Last week, I took my AP World History exam. When I left the exam, I felt lost and confused. But it wasn’t the questions about world history that bothered me the most—it was actually the standard identity questions before the test began. While I could rattle off my name, address, and school without an issue, there was one question that stumped me.
Race and ethnicity.
I was given a few options and was told to select one:
- American Indian or Alaska Native
- Asian, Asian American, or Pacific Islander
- Black or African American
- Hispanic, Latino, or Latin American
I am mixed race. I am a Hapa, a half-Asian person. The easiest and most logical response for most people would be simply to mark Asian American. That’s what people see me as, right? Well, not exactly—people don’t really know what I am when they first see me and I’ve gotten everything from Middle Eastern, Hispanic, to purely white. But when I tell people I’m half-Filipino and half-white, doesn’t that make people treat me as a Filipino-ish person and not a white person? Well, sure.
And yes, in the past when I was told to only choose one, I would choose either “Filipino” or “Asian,” since I identify more with my Asian side, partly because I’m more comfortable with that part of my identity and partly because society doesn’t want to see me as a white person since my skin is a shade of brown. And last fall, when I took the PSAT that required me to list one race, I chose Asian and suddenly felt very weird and guilty about it. That was the first time I ever felt guilty about that.
I still remember when I was in elementary school and our school’s standardized test asked us for ethnicity. My teacher told us to mark “white.” Yes, all of us. My distinct cultural background and the brownness of my skin had suddenly lost its color. I didn’t object, but I didn’t know what to think. A few years later, as my classmates and I were becoming more aware of our racial and ethnic backgrounds, my teacher told me I had a few options since I couldn’t pick two: white, Asian, or other.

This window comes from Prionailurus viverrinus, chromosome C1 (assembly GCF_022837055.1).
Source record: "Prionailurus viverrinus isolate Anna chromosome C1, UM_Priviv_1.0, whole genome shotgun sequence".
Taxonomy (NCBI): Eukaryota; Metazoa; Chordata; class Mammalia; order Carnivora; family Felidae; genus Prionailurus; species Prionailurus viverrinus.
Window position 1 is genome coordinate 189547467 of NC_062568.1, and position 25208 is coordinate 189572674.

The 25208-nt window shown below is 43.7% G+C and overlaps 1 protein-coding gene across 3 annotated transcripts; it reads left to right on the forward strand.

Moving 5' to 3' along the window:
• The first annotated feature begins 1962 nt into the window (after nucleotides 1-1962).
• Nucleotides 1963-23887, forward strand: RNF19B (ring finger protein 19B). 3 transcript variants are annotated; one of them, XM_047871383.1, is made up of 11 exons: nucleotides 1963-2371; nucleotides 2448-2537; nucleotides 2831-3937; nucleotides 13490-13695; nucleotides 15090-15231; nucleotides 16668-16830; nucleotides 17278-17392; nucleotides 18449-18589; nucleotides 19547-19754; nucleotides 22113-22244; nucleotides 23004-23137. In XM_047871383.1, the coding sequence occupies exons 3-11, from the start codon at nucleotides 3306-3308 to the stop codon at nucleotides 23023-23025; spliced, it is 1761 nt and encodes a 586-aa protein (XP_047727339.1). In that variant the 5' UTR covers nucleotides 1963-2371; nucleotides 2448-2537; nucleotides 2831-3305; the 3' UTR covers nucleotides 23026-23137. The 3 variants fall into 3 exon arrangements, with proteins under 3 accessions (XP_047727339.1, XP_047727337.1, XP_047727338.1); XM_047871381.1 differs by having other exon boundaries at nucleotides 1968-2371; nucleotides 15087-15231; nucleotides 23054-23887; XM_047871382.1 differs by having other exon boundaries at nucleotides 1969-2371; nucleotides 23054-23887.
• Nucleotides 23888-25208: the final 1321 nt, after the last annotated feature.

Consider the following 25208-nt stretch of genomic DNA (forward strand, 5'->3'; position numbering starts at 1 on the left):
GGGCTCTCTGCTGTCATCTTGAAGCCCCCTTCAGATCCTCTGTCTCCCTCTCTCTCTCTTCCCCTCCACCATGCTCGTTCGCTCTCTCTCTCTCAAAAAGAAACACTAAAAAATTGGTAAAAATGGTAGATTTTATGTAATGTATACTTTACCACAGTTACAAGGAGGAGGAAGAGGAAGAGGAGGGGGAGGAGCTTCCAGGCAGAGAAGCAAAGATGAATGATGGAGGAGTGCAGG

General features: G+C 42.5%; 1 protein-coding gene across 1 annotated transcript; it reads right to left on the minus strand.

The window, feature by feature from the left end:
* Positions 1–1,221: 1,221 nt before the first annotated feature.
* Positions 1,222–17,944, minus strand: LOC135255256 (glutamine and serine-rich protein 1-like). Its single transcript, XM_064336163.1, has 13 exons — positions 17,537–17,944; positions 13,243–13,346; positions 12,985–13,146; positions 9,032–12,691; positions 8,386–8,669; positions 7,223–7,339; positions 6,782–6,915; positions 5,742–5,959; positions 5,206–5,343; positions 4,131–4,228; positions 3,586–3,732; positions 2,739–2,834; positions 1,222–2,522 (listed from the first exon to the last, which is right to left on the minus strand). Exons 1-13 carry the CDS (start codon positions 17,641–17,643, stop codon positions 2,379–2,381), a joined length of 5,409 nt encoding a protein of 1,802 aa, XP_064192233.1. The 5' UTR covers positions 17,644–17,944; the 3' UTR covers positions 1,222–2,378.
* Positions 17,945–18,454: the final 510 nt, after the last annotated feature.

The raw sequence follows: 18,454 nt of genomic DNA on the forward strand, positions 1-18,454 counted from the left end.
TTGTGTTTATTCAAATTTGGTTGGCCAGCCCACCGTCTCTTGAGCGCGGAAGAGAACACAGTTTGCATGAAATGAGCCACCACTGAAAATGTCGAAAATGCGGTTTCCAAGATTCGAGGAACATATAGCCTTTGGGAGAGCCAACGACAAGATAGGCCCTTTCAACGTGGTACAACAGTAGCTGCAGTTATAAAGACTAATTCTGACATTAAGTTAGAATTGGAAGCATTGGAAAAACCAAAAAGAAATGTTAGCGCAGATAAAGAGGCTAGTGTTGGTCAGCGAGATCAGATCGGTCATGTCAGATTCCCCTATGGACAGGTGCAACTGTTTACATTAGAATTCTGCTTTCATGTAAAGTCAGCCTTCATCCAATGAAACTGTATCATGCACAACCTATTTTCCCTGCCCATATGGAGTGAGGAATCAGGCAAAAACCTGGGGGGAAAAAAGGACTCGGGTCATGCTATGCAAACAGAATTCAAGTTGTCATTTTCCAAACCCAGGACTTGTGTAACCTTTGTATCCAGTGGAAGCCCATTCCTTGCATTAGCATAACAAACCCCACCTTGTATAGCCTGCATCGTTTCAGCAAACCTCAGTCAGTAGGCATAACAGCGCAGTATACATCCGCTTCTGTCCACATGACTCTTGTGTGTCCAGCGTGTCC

I chose Asian, refusing to be made an “other,” whatever that meant.
On Thursday, I faced that dilemma again, and my pencil instinctively moved to “Asian, Asian American, or Pacific Islander,” one where I’d be part of a monolithic group that now included not only the many diverse cultures of South, Southeast, and East Asia (and probably people from Southwest and Central Asia who identify as Asian and not white), but also the many cultures of the Pacific.
Last Thursday, however, something happened. I erased all my marks in the Asian bubble and moved toward a different one: “other.” With just the act of filling in a bubble on a standardized test, I felt a new sense of liberation, one almost to the extent that I felt when I encountered the term “Hapa” (referring to anyone of mixed heritage with partial Asian and/or Pacific Islander descent for the first time in a bookstore in Los Angeles. But at the same time, the label of “other” was one that didn’t stick—it didn’t feel right.
I still find it ironic that on a test about the history of the world, the final exam for a class that’s supposed to break down Eurocentric biases and showcase the many contributions of people who aren’t European, I had to either fit in the neatly-cut boxes of one race or choose to “other” myself.
Many mixed race people deal with a host of identity issues, regardless of what races they’re mixed with. Most of these problems are conveniently ignored by both society at large and even smaller ethnic circles. White people see me as not white enough to be one of them, and Asian people see me as not Asian enough. I exist in a paradox along with other Hapa people, one where people tell me to embrace both sides of my culture, yet both sides shun me away.
There are so many unique struggles that mixed race people deal with, all of which cannot be touched upon in this one post. And as Asian Pacific American Heritage Month comes to a close this week, I think it’s incredibly important to remember that part-Asian and part-Pacific Islander people do in fact exist, and we will play a huge role in the demographic, political, and cultural evolution of this country.